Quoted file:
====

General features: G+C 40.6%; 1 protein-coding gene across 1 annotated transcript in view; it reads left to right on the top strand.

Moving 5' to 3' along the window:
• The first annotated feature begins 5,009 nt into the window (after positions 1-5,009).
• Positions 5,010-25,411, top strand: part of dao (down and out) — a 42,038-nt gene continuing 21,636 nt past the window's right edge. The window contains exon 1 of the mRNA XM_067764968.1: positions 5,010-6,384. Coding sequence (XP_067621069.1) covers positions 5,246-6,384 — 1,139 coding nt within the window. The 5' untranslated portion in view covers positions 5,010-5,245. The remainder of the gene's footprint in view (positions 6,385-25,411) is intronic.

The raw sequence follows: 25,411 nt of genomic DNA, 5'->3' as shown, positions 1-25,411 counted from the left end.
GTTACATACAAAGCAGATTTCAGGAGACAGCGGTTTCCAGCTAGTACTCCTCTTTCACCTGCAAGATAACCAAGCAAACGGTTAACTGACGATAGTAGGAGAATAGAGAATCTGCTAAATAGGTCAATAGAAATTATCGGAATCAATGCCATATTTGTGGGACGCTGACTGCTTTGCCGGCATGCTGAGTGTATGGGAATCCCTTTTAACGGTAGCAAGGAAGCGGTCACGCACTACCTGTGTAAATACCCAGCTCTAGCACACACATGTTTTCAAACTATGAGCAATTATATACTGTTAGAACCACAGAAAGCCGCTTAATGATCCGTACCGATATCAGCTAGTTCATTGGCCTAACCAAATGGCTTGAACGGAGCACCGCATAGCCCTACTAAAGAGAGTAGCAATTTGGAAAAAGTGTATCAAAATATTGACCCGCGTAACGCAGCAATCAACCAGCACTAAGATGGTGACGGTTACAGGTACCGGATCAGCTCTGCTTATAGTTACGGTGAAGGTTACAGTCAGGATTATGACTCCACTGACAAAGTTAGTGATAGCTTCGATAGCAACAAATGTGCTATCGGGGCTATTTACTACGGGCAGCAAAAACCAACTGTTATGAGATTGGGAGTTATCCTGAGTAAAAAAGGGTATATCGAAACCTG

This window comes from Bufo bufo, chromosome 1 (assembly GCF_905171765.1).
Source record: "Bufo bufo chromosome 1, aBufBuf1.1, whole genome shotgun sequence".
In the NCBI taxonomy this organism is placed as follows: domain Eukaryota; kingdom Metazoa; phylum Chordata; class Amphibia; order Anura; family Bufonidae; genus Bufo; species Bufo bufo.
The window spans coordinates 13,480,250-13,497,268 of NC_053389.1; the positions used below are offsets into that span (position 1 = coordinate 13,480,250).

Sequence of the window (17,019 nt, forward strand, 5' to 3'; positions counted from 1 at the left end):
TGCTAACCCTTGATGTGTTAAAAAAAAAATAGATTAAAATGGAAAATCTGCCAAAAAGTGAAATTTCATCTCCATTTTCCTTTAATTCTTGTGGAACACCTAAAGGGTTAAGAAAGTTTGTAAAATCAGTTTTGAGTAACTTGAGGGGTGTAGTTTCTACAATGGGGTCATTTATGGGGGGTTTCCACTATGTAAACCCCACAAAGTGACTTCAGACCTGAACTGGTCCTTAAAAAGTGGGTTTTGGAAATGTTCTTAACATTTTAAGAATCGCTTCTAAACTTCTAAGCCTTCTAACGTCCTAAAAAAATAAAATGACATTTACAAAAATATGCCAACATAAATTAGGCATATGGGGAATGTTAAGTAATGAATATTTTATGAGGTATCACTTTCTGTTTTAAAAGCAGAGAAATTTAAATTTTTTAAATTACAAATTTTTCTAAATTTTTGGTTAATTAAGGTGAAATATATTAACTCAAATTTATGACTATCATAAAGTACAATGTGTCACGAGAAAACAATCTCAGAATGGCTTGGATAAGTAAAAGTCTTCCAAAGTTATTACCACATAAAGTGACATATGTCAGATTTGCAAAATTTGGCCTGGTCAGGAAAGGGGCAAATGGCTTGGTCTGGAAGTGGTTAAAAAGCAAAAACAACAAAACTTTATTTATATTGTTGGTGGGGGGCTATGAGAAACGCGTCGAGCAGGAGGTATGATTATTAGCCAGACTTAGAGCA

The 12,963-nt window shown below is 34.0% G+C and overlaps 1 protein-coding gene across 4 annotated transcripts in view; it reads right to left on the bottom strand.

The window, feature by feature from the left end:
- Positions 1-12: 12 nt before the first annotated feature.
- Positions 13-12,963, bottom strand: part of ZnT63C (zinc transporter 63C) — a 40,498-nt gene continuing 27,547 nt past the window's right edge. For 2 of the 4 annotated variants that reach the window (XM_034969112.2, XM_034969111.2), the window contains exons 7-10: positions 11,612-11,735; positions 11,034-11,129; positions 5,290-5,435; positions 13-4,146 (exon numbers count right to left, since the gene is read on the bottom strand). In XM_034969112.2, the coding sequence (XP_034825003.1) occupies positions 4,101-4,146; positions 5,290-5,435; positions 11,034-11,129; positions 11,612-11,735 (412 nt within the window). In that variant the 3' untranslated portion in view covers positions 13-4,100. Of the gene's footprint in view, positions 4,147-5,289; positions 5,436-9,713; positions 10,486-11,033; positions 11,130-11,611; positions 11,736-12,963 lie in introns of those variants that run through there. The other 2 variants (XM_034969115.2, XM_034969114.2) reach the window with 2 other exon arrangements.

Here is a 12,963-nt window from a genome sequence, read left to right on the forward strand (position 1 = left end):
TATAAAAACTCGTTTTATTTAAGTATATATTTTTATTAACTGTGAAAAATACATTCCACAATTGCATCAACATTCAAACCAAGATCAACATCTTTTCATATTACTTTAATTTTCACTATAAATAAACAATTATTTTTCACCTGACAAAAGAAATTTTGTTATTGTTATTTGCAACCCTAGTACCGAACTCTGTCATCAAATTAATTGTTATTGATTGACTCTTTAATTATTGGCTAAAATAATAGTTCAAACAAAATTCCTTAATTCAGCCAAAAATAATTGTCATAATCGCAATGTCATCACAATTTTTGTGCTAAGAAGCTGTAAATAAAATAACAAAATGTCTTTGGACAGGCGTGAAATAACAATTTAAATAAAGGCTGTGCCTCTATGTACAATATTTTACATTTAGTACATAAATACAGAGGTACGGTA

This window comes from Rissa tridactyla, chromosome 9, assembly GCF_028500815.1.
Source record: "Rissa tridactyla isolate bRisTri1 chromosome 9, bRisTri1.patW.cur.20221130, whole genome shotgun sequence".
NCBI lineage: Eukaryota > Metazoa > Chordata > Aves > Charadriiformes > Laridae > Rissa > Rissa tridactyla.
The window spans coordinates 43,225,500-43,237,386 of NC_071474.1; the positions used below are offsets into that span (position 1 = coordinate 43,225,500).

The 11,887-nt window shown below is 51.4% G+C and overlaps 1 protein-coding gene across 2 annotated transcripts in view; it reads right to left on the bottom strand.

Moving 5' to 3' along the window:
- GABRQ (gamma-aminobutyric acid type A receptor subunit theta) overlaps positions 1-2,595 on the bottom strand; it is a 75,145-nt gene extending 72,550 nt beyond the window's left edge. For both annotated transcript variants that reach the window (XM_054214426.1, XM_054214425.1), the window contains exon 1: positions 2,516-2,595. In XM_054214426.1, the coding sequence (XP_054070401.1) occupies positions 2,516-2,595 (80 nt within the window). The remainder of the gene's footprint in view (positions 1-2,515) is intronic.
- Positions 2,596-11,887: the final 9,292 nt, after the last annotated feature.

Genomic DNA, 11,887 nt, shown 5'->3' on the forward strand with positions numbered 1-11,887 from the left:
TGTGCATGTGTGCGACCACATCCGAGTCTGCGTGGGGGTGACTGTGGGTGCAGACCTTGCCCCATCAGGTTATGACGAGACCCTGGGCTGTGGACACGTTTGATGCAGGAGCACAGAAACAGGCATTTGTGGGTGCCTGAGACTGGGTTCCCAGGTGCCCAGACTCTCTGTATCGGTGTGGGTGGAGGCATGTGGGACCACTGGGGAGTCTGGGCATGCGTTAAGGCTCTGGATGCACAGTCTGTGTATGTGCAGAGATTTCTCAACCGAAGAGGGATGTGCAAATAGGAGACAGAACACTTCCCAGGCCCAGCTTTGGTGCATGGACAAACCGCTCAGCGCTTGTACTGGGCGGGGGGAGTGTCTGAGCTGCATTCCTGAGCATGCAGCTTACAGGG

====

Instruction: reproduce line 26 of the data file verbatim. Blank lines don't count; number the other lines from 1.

- Positions 2,596-11,887: the final 9,292 nt, after the last annotated feature.